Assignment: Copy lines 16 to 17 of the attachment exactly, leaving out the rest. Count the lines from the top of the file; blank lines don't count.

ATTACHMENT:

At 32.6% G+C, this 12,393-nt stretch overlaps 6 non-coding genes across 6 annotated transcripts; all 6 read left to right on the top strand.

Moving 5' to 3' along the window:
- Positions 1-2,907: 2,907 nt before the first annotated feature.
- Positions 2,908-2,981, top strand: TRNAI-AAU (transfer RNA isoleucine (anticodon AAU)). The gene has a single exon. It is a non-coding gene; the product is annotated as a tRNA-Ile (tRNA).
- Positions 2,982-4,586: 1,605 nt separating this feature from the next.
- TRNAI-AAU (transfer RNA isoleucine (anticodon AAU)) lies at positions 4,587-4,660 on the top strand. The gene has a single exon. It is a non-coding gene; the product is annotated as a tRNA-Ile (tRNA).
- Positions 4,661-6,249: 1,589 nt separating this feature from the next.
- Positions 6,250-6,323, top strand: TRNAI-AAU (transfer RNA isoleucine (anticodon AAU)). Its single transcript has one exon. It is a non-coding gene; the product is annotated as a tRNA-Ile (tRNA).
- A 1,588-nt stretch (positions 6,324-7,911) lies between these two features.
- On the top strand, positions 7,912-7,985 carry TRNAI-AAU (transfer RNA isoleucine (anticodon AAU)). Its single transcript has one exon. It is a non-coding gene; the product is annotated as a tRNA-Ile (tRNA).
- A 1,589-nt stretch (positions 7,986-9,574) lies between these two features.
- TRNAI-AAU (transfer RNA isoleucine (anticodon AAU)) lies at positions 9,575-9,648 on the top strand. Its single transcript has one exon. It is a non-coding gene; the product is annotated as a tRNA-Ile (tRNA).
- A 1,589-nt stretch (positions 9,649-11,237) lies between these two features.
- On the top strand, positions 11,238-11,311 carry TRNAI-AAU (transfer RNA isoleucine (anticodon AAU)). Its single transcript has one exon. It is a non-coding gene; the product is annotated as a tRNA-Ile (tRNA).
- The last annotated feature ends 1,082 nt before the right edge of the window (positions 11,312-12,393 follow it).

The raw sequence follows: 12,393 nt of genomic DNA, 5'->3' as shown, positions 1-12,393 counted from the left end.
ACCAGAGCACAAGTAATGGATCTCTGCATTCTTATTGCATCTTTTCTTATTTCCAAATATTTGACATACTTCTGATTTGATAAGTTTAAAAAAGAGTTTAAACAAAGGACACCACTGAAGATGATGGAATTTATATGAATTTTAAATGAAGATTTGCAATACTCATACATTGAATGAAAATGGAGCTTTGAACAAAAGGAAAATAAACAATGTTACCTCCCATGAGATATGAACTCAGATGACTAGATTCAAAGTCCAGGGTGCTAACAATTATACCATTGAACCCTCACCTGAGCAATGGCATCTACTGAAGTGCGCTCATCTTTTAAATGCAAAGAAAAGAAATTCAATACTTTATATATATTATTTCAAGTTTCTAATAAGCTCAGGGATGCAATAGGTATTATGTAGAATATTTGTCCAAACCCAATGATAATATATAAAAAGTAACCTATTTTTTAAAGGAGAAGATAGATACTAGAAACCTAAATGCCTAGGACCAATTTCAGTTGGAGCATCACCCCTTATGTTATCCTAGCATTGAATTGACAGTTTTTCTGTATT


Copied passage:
The raw sequence follows: 12,393 nt of genomic DNA, 5'->3' as shown, positions 1-12,393 counted from the left end.
ACCAGAGCACAAGTAATGGATCTCTGCATTCTTATTGCATCTTTTCTTATTTCCAAATATTTGACATACTTCTGATTTGATAAGTTTAAAAAAGAGTTTAAACAAAGGACACCACTGAAGATGATGGAATTTATATGAATTTTAAATGAAGATTTGCAATACTCATACATTGAATGAAAATGGAGCTTTGAACAAAAGGAAAATAAACAATGTTACCTCCCATGAGATATGAACTCAGATGACTAGATTCAAAGTCCAGGGTGCTAACAATTATACCATTGAACCCTCACCTGAGCAATGGCATCTACTGAAGTGCGCTCATCTTTTAAATGCAAAGAAAAGAAATTCAATACTTTATATATATTATTTCAAGTTTCTAATAAGCTCAGGGATGCAATAGGTATTATGTAGAATATTTGTCCAAACCCAATGATAATATATAAAAAGTAACCTATTTTTTAAAGGAGAAGATAGATACTAGAAACCTAAATGCCTAGGACCAATTTCAGTTGGAGCATCACCCCTTATGTTATCCTAGCATTGAATTGACAGTTTTTCTGTATT